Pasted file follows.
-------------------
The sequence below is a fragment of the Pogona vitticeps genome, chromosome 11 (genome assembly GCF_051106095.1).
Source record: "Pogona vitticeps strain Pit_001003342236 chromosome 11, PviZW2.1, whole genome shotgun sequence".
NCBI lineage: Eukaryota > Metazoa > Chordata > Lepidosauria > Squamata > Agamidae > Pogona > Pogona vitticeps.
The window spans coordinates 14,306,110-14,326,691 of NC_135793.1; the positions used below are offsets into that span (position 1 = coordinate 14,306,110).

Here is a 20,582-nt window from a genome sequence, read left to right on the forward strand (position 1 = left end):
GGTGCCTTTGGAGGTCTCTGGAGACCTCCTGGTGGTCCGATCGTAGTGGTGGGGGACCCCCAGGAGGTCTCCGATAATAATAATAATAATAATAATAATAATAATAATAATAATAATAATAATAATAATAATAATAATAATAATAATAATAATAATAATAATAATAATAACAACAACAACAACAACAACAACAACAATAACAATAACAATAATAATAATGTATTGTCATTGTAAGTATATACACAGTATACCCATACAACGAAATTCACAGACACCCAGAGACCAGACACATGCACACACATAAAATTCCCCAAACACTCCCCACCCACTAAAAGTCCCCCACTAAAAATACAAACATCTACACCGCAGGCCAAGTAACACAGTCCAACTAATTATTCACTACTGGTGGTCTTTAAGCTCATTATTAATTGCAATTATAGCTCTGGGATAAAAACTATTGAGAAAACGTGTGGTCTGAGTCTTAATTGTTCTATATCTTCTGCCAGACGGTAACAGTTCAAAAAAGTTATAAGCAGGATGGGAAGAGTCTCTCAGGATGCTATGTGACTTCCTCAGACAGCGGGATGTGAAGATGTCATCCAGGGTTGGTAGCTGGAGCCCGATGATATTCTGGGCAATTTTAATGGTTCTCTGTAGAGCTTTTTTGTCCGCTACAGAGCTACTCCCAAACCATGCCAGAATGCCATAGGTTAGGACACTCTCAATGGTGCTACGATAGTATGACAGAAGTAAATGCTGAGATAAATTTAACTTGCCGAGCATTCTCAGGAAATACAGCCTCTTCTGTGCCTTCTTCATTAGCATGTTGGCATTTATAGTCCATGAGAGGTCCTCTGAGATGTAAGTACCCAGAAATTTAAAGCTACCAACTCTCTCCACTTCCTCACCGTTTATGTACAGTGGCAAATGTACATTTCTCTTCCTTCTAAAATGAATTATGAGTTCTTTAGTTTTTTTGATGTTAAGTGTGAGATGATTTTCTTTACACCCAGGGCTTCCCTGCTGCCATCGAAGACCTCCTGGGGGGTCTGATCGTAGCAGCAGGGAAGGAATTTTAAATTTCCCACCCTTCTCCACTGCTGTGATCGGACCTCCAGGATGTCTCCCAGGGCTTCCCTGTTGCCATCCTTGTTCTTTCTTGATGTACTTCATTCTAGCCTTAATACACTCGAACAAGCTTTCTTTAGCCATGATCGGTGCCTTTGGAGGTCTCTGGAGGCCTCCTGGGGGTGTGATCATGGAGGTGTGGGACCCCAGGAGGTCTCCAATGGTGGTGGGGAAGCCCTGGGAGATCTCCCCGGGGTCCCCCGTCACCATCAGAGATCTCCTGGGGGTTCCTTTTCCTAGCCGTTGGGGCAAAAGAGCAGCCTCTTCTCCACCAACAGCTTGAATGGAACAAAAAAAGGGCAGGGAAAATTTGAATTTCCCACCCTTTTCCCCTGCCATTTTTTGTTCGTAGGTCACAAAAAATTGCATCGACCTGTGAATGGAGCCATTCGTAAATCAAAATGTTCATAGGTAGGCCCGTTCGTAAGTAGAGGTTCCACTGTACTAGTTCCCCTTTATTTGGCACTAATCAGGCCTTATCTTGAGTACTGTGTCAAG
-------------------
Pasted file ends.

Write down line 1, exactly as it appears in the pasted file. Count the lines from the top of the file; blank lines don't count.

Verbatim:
The sequence below is a fragment of the Pogona vitticeps genome, chromosome 11 (genome assembly GCF_051106095.1).